Apr 2, 2014

Revolectrix Dual Powerlab




Revolectrix Dual Powerlab Review

by Nick Lenn

A charger is a charger is a charger, right? I mean, in the end, it’s all just about what they look like and how many amps they put out, right? That’s the impression I was under for a long time, but boy did I recently get an education in the charging world.  We were fortunate enough to receive the Revolectrix Dual Powerlab charger with a pair of MPA parallel boards to review from FMA Direct.  A huge thanks goes out to Jamie at FMA Direct for sending us this charger to review.  I’ve always been very intrigued with the Powerlab line of chargers due to their reputation of quality, but I knew little about them.  After having a bit of trouble with my other chargers, I figured this was the perfect time to give the Dual Powerlab a shot.  So, thanks again Jamie for supplying us with the charger and also a huge thanks goes out to Greg Campbell for helping with product support and answering any of my questions I had during the review.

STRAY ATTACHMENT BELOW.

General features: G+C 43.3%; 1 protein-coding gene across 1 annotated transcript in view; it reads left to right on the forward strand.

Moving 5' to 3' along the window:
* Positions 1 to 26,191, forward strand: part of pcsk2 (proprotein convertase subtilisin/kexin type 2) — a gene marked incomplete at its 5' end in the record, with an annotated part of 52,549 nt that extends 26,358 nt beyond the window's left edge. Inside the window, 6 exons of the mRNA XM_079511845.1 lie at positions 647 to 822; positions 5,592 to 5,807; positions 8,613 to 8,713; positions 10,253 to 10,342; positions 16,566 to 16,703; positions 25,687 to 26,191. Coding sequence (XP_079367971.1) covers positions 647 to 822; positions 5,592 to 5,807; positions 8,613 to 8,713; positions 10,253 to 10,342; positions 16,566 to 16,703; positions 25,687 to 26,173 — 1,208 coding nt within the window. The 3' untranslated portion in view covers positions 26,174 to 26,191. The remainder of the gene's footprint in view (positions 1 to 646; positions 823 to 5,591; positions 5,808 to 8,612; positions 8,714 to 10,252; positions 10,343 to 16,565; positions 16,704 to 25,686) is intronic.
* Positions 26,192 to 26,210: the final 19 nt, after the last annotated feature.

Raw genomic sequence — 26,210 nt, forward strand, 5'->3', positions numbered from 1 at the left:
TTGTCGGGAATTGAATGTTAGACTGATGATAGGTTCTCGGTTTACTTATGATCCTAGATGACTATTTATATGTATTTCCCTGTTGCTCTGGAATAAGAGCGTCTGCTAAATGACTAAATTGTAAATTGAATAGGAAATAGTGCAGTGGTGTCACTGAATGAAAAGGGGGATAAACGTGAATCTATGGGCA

First thing is first: we should get some specifications out of the way. Here are the specs of the charger itself…

Per-Channel Specifications:

  • Battery types: Lithium Polymer (1s to 8s balanced, 1s to 2s unbalanced), Lithium Ion (1s to 8s balanced, 1s to 2s unbalanced), Lithium Manganese (1s to 8s balanced, 1s to 2s unbalanced), A123 (LiFePO4) (1s to 8s balanced, 1s to 9s unbalanced), NiCd (1s to 21s), NiMH (1s to 21s), 6v, 12v, 24v Lead Acid batteries (Flooded, Gel, AGM, SLA)